Here's an interview with a guy – Lou Gerstner – who turned around an iconic company – IBM – whose excellence became the enemy of its ability to respond to disruptive forces that were threatening to steal its franchise.

And here's a cogent analysis – from Fortune's Geoff Colvin – of the forces that are threatening to put EVERY company where IBM was in the early 90s. This makes Lou's analysis of what it takes to turn around a company facing disruption even more important than ever.

I was privileged to participate in two corporate turnarounds – Lou's at IBM (only the early stages) and Jack Rowe's at Aetna. A few thoughts:

  1. Lou is right that even when companies see the threat, they can't respond because they are captive of the processes that made them great in the first place. It usually takes an outsider, like Lou or Jack, to force the fundamental change in DNA.
  2. Be careful. These successful companies still have tremendous assets that must be harnessed in service of future success. It takes discernment to see what must change, and what strengths must be nourished and exploited.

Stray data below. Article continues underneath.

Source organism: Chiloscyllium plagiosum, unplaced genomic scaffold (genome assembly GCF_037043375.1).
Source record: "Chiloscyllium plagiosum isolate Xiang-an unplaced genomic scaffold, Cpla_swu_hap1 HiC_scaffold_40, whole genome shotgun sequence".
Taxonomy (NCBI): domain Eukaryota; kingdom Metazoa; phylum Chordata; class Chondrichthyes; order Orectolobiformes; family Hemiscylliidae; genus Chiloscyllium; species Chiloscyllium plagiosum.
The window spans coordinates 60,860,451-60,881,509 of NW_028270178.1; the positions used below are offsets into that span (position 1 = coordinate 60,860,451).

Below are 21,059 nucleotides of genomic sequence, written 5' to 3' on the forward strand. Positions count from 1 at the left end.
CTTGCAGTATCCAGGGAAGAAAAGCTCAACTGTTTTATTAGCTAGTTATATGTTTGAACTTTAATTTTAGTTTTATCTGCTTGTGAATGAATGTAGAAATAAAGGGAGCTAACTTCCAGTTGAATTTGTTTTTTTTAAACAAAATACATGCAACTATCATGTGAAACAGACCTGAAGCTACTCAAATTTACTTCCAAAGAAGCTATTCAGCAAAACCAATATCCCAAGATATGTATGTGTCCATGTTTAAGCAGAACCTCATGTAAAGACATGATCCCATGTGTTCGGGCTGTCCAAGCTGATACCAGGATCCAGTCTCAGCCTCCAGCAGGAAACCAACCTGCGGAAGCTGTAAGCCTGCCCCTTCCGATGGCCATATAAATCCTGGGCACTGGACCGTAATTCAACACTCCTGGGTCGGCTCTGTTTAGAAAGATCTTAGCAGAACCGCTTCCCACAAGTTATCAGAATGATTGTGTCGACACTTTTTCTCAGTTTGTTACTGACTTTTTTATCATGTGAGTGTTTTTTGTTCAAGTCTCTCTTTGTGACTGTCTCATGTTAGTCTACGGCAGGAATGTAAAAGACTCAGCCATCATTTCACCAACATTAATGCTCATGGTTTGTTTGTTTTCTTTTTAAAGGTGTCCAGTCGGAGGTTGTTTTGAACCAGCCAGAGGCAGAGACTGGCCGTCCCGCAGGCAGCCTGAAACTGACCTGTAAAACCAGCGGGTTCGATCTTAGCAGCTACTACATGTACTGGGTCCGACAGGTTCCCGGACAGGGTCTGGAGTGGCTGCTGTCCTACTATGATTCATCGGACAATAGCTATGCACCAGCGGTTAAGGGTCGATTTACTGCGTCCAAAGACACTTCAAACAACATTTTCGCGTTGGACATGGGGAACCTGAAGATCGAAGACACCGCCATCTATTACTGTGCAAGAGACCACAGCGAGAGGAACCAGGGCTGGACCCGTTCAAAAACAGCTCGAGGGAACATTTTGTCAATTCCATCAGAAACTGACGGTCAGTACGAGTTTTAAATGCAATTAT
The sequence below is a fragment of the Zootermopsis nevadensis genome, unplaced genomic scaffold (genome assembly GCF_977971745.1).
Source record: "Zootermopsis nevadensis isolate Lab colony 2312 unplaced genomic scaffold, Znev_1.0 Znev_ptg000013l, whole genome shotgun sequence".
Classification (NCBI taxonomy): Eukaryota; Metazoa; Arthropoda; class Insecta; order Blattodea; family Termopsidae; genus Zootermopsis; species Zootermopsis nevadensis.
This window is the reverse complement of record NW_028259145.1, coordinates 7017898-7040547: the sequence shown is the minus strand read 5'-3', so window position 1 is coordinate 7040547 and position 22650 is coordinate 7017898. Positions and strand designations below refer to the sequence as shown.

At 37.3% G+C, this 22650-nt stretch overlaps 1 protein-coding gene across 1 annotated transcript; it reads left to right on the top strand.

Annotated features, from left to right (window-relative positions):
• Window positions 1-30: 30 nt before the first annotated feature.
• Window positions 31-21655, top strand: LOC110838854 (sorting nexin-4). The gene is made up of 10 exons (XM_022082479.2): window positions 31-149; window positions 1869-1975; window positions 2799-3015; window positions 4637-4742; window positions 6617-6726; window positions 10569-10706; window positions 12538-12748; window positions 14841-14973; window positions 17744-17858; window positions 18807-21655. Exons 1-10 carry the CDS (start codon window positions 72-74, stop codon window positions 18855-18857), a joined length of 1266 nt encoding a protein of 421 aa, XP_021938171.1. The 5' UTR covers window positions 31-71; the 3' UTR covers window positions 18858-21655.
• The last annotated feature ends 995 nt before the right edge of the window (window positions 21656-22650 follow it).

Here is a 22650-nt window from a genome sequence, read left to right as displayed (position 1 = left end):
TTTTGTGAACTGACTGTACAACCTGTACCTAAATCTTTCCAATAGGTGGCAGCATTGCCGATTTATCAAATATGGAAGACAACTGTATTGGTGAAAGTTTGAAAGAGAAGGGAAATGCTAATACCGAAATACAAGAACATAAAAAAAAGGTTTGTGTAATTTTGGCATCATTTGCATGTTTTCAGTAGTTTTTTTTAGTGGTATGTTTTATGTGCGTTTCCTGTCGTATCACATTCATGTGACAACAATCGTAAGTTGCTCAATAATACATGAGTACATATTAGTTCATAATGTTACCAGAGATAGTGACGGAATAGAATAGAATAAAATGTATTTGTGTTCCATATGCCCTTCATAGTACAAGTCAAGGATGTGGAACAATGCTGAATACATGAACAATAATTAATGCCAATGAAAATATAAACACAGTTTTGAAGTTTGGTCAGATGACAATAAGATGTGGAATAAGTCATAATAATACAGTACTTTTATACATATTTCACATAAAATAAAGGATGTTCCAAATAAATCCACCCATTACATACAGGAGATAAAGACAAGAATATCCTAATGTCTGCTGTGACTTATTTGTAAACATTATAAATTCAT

3. Don't forget culture. In fact, culture is the most important thing you must address. That's where you have the best opportunity to effect the changes that are most needed to meet the new realities.
  4. Don't forget purpose. Nothing is more motivating to get otherwise change-averse people to change than a sense of mission to save the company and make the world better.
  5. Successful companies become so focused on what made them great that they lose the ability to see clearly the emerging reality that is all around them. Lou and Jack were focused on the reality outside – the customers and competitors – as well as the market needs that were changing.

There's nothing more terrifying than being in a company that is self-destructing, and nothing more exhilarating than being part of a corporate turnaround. With the ever-more-potent forces of disruption swirling around us, many will have the opportunity to experience one or both of these emotions.